how do bodies regulate temperature at mild temperatures?


When it gets too hot, humans sweat, when it gets too cold, they shiver. How does the body regulate its internal temperature at those mild climates where a person can wear anything from a few layers to nothing at all without feeling a major shift in comfort level?

In: 3

Blood flow. Increasing flow to the extremities like your hands and feet will cool it down a little. Sending less to the limbs and more to the core will keep the internal temperature higher.

There are a bunch of other thermoregulation tools available to your body:

* Brown fat cells are a type of fat cell that store fat not for energy storage, but so it can be burned when you get cold. They “turn on” when your body temperature drops, kind of like a bunch of tiny furnaces.

* Your body also regulates your level of movement and activity through feedback loops in your brain. When you’re overheated, you won’t want to move around much, and when you’re cold, you’ll twitch and rub your body vigorously and fidget and other small movements that burn extra energy.

* Heat loss can be regulated by causing blood vessels in your skin to dilate or contract. More blood flow carries heat more efficiently to the surface of your body, effectively reducing how much insulation your body has. This is why you go pale if you’re out in the cold for a long time and why you flush when you’re overheated.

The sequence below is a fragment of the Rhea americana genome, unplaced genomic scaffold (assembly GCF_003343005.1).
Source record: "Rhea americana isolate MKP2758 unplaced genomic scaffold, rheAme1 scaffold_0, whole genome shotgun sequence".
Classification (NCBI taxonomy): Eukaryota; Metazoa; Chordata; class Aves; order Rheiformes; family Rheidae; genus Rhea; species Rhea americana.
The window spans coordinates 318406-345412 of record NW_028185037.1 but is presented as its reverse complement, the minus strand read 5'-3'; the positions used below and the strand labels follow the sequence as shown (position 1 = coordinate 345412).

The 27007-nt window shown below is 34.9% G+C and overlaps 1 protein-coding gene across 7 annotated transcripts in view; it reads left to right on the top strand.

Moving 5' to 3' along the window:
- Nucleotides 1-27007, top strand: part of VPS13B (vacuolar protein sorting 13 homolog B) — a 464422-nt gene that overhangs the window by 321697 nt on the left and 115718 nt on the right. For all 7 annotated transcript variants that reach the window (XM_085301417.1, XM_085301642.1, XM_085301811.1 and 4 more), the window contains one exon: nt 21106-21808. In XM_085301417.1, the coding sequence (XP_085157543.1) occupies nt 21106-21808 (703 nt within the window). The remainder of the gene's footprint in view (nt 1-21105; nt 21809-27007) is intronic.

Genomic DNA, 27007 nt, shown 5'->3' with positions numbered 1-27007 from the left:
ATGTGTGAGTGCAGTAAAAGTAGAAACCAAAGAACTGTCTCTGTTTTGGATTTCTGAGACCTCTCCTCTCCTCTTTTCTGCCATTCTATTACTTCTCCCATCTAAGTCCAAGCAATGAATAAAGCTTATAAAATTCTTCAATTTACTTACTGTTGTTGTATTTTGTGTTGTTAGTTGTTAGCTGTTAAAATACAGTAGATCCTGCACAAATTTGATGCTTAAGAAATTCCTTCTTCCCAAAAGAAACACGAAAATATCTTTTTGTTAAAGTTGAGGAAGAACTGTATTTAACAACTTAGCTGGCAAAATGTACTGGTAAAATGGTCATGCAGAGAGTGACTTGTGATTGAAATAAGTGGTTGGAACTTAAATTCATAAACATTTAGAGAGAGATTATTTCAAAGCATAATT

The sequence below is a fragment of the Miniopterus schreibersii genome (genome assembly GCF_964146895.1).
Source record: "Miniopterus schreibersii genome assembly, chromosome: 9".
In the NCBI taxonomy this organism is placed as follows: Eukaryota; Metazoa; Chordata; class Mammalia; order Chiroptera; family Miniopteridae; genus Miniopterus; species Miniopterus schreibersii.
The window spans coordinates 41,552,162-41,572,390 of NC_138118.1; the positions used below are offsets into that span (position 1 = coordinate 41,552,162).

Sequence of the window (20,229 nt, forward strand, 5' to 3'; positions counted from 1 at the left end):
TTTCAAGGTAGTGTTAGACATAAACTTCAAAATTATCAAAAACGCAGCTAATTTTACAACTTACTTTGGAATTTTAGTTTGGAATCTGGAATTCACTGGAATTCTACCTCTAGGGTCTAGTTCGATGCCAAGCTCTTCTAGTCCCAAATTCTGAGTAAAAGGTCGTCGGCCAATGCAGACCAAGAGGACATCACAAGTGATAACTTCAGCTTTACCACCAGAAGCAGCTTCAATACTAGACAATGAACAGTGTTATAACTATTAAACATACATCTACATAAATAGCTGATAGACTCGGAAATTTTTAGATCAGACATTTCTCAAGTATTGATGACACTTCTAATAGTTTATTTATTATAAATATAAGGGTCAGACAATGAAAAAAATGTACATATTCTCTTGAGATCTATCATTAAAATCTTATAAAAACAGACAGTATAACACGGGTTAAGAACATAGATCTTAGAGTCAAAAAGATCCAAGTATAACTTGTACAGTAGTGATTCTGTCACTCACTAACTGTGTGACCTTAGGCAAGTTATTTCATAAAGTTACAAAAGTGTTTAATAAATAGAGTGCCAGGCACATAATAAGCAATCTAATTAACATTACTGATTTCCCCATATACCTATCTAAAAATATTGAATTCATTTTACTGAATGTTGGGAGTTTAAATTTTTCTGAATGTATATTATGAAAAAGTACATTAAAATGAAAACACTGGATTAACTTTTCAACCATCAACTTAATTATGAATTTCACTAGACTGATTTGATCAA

Not mentioned in other answers: hair follicles. Your body hair traps air and provides a bit of insulation. When you’re slightly cold, muscles in each body hair follicle contract making your body hair stand up, trapping more insulating air near your body, which keeps you warmer.

Your body has something called a “thermostat” just like your house does. The thermostat in your body is called your “hypothalamus” and it helps to keep your body at the right temperature.
When your body gets too hot, your hypothalamus tells your body to sweat. Sweat helps to cool your body down as it evaporates (turns from a liquid into a gas). This is why you feel cooler when you sweat on a hot day.
When your body gets too cold, your hypothalamus tells your body to do things to keep you warm. For example, you might shiver to create heat, or your body might start to make more heat by burning calories from food.
At mild temperatures, your body is pretty good at regulating its own temperature, so you probably don’t need to worry too much about getting too hot or too cold. But if you start to feel too hot or too cold, you can always add or remove layers of clothing or go somewhere with a different temperature to help your body feel more comfortable.